Researchers program drone to spot PVY in potatoes

John O'Connell, Capital Press
February 06, 2017
By John O'Connell, Capital Press

Researchers say they’ve pinpointed individual spud plants infected with potato virus Y with 90 percent accuracy, using hyperspectral cameras mounted on drones. 

Donna Delparte, an assistant professor of geosciences at Idaho State University, and graduate student Mike Griffel have successfully tested a “computer-learning” algorithm they developed to tease out PVY from spectral imaging “background noise,” such as field variability and unrelated crop stress.

“Our premise was to look at all of these wavelengths of light the human eye can’t see and look for differences between healthy plants and plants infected with PVY,” Griffel said, adding their images had leaf-scale resolution.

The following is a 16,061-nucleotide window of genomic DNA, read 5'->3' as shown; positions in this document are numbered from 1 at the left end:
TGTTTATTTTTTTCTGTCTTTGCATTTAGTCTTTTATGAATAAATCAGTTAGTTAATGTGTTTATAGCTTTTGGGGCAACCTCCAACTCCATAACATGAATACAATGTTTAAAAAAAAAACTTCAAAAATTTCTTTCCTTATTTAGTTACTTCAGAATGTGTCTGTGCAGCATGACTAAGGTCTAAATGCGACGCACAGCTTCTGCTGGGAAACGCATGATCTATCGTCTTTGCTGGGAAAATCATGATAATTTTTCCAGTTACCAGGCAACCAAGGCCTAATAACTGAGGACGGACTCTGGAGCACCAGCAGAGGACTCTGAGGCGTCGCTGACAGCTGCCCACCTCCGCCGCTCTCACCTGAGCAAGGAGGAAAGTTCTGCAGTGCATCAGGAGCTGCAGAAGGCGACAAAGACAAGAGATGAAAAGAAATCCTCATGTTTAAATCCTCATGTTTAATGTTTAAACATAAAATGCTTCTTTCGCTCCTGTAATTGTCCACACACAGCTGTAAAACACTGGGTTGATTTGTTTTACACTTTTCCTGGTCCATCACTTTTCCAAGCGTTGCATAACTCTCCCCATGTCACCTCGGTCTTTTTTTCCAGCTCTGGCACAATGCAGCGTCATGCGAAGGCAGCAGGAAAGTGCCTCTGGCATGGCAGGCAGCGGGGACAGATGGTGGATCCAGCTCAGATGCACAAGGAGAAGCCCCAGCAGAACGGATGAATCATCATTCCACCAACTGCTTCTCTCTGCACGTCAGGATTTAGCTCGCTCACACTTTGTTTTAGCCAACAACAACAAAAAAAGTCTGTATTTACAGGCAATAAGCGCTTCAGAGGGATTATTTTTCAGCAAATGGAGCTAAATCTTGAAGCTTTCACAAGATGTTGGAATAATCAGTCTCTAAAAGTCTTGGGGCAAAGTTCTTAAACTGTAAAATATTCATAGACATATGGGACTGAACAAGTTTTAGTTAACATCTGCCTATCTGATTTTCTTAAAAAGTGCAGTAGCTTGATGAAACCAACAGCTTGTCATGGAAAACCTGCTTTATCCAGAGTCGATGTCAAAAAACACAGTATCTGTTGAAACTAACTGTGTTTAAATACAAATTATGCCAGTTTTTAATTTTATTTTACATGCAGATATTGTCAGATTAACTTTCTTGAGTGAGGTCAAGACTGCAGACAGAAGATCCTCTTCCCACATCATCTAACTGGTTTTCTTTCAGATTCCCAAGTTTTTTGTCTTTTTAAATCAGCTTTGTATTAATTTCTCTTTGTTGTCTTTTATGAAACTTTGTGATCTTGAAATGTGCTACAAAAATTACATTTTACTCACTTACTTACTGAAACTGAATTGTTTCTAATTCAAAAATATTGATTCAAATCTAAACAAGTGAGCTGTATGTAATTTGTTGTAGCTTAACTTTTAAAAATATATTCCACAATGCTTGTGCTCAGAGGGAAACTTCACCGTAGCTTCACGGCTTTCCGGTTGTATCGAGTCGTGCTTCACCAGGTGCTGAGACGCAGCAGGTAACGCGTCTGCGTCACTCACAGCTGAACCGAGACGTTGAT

Griffel said the project detected disease well before potato crops reached the row-closure stage, far earlier than people can spot symptoms of PVY by scouting fields. 

To develop their algorithm, they compiled crop data in fields over three seasons, ending in 2016. The researchers first analyzed fields from the ground with a high-tech camera capable of recording 100 bands of the light spectrum.

After studying the images, they selected the 15 most useful bands for identifying PVY based on its unique light reflection. Delparte programmed more basic hyperspectral cameras mounted on drones to detect those bands while surveying the same potato fields from the air. | READ MORE

 

Add comment


Security code
Refresh

Subscription Centre

 
New Subscription
 
Already a Subscriber
 
Customer Service
 
View Digital Magazine Renew

Most Popular

Latest Events

South West Ag Conference
Wed Jan 03, 2018
Potato Expo 2018
Wed Jan 10, 2018
Ag Days
Tue Jan 16, 2018